“There is poetry in a pork chop to a hungry man.”These pork chops were absolutely delicious, living up to the wonderful aroma filling the kitchen that I mentioned in my last post. I did make some alterations to the recipe, mainly in preferences and presentation.
Philip Gibbs (NY Times 1951)
I only made 2 pork chops instead of 6, but I'll admit they were huge -- one pound apiece! Uh, no leftovers. I made the full amount of brine called for, to be sure it covered the extra thick chops, but I substituted brown sugar, which I always use in a brine. I only used 2 large cloves of garlic -- more would have been fine.
I'll admit I was drawn to this recipe for the pears, so I used 2 large pears -- firm red ones. The Sweet D onion I used was big, so I only used one.
My one word of advice -- do not use inferior balsamic vinegar. You'll want the rich depth of sweet-tart flavor to compliment the sweetness of the onions and pears. I like the Fini Balsamic Vinegar that I get from Williams-Sonoma (about $12/btl. and also available in other places too). You can pay a lot more for balsamic vinegar, but this one is reliable and works nicely in dressings and sauces, without spending a fortune.
MFH was the grillmaster for the evening and he did an outstanding job, as you can see in the picture. We used a thermometer to test the temperature as the chops cooked and pulled them off the grill when the temp reached 150 degrees -- which was perfect. Remember, meat continues to cook after removed from the heat, so it will continue cooking while you give it the mandatory 5 - 10 minutes rest, to allow the juices to redistribute throughout the meat. You know that already, don't you?
Rather than cook the sauce with the onions and pears, I elected to heat everything separately. I was afraid the subtle flavor of the pears would be overwhelmed if saturated with the balsamic sauce. I also thought the pork chops would be enhanced by the sauce, so I generously drizzled it over everything once plated. Remember, I said I made the full amount of sauce, and if I had made 6 chops, I would have wanted more. It was that good on the chop and the onions and the pears! '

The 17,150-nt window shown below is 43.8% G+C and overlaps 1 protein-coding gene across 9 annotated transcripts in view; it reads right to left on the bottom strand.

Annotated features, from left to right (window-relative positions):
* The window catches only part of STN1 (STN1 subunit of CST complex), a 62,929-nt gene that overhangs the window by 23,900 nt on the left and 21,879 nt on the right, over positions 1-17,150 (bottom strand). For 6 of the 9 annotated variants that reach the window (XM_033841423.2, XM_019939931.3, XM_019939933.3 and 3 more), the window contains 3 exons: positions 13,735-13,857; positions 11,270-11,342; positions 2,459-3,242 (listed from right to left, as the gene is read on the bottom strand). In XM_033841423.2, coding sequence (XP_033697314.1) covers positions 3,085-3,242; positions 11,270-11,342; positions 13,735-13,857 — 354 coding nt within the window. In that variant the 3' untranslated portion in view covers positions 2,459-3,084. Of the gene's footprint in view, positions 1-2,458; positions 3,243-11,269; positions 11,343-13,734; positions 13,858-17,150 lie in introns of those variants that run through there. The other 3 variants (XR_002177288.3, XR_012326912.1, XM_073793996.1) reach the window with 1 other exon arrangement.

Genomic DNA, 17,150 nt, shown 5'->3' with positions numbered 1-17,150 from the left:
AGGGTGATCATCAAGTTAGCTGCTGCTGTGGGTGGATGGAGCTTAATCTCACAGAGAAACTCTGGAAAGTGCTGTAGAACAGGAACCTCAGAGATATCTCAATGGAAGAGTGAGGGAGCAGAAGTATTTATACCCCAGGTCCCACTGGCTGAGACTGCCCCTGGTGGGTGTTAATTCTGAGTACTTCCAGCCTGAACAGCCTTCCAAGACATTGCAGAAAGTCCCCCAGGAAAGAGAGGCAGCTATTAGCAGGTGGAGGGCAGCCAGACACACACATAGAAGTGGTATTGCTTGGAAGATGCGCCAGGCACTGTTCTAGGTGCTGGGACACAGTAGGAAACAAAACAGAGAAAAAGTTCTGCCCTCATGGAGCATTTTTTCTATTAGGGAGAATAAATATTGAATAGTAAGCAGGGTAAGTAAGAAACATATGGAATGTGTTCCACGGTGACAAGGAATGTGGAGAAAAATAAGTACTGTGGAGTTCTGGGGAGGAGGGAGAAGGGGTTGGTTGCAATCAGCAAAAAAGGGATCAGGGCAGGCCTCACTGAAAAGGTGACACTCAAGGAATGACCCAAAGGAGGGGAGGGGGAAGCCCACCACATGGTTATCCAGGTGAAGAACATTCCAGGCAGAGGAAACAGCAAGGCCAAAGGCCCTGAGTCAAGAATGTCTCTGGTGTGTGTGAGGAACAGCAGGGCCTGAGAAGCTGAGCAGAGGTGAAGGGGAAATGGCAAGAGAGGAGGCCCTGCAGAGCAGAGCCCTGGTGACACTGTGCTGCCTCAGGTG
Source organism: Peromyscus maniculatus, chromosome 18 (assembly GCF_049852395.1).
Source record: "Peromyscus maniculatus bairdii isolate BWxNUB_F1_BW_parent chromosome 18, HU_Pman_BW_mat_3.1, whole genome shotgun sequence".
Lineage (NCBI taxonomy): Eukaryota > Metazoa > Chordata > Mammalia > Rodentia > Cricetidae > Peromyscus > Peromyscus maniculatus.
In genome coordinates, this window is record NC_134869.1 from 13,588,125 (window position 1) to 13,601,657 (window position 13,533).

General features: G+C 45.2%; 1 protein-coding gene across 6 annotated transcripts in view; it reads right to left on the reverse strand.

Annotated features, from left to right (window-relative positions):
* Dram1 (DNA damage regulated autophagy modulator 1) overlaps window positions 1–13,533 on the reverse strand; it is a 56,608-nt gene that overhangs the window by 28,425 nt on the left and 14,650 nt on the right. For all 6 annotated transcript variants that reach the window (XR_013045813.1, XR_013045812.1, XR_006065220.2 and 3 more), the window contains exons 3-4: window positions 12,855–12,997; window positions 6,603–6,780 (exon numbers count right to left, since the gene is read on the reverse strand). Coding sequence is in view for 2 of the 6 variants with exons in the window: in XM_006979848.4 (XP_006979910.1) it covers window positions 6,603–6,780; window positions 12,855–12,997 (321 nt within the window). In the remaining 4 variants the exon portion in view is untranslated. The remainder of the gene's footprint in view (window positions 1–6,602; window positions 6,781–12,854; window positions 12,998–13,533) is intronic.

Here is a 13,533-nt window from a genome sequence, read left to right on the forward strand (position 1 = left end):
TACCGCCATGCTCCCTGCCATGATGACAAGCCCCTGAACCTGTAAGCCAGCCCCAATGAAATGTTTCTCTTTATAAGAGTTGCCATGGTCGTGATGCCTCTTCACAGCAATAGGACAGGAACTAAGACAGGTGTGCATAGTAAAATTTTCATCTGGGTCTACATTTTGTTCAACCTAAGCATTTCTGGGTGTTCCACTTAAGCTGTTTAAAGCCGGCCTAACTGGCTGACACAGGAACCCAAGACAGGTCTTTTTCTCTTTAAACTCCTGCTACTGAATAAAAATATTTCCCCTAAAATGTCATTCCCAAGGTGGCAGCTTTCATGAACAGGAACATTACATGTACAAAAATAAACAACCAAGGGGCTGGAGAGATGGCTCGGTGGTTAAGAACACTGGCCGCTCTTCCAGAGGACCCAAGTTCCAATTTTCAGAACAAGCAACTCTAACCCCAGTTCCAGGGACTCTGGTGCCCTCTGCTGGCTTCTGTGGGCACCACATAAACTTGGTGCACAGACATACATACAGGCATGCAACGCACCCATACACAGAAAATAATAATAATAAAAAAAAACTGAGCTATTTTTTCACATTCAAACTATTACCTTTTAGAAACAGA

Thanks to Dannie for the recipe. MFH says "it's a keeper!"
GRILLED PORK CHOPS WITH BALSAMIC CARAMELIZED PEARS AND ONIONS
1 1/2 qts. water
5 tbsp. kosher salt
2 tbsp. brown sugar
2 pork loin chops, 1-in. thick
1/2 c. olive oil
2 cloves garlic, minced
1 tbsp. fresh rosemary, minced
1/2 c. good balsamic vinegar
1 tbsp. butter
1 tbsp. olive oil
1 Vidalia onion, cut into 8 wedges with stem end attached
2 pears, cored and each cut into 8 wedges
1 tsp. salt
In a large bowl, stir together the water, kosher salt, and sugar. Add pork chops to this brine, and let them soak for no more than one hour. Drain and discard the brine. Pat pork chops dry with paper towels.
In a shallow dish, stir together the olive oil, garlic, and rosemary. Place pork chops in the dish, and turn to coat. Cover, and marinate in the refrigerator for at least 1-2 hours.
Pour the balsamic vinegar into a small saucepan. Bring to a boil, and cook until reduced by 1/2, about 10 minutes. When the vinegar cools, it should be the consistency of syrup.
Melt butter with olive oil in a large skillet over medium-high or high heat. Add the onions and pears, and quickly brown, being careful to keep the wedges intact. Once the onions and pears are browned, reduce heat to low, and cook for about 7 minutes, or until tender. Stir in the reduced vinegar and salt. The recipe can be prepared up to this point several hours before grilling.
Preheat the grill for medium-high heat.
Place skillet with pears on a cool part of the grill and warm them while the pork cooks. Place the pork chops over the hot part. Cook pork for about 3 minutes per side, or to desired doneness. Remove to a serving plate, cover with aluminum foil and let rest for a few minutes. Uncover, top with the pear onion sauce, and serve.